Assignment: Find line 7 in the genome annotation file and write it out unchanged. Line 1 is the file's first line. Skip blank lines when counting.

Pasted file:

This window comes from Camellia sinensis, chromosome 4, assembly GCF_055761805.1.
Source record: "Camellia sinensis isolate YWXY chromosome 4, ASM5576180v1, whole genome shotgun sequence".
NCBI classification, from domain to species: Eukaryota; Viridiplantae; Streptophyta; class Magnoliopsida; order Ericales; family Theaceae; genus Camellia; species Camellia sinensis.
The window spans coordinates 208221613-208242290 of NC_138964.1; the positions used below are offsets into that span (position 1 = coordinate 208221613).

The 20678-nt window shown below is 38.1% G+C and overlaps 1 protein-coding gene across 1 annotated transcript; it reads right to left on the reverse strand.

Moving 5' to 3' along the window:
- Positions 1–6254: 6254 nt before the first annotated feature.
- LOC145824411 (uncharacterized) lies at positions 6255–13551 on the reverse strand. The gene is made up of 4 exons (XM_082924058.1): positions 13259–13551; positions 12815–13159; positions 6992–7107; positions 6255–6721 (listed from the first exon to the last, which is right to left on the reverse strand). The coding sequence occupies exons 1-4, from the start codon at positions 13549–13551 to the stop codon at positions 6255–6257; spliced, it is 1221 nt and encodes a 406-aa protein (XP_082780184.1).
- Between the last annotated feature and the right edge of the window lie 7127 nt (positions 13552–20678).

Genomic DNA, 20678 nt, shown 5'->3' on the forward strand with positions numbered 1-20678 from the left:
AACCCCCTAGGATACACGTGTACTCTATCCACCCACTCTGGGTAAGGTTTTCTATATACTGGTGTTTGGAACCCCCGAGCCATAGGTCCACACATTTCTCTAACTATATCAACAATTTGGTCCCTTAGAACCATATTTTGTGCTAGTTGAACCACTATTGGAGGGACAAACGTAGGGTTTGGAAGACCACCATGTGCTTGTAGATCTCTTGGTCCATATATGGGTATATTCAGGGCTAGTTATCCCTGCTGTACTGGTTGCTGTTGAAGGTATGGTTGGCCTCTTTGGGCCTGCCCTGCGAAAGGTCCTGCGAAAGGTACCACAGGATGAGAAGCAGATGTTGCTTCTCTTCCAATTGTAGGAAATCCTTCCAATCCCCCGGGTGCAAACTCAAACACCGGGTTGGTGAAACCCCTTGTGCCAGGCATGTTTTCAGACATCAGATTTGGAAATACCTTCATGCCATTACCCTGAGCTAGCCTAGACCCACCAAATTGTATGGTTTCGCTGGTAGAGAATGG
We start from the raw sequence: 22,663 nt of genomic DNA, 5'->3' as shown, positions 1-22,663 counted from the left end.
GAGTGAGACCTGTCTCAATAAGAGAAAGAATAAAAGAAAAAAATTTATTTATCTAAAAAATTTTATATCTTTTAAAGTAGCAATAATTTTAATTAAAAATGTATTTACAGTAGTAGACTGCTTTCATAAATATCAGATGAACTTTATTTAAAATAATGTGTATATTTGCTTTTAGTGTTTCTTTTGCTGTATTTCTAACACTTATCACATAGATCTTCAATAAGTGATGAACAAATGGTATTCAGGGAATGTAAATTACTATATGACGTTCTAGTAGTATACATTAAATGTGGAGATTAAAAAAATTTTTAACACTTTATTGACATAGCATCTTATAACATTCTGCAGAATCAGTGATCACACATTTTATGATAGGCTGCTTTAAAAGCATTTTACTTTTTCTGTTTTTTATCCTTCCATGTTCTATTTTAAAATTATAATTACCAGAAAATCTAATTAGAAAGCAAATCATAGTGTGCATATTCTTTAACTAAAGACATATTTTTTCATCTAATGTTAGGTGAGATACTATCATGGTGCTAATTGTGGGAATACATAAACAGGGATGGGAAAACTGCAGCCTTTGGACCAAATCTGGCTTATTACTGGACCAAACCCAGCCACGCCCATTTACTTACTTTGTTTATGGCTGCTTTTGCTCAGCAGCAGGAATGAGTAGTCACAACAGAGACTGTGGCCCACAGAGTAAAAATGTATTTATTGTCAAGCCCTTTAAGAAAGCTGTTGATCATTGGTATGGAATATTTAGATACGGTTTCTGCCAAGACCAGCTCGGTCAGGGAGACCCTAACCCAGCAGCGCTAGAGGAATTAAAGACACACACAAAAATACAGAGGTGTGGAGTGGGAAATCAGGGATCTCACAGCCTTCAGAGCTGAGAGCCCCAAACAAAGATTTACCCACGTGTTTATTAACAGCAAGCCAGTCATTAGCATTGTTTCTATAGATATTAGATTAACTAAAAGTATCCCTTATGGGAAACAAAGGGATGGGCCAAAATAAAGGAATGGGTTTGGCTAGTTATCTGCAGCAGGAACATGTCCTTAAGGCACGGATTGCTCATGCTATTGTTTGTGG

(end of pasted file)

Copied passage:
- Positions 1–6254: 6254 nt before the first annotated feature.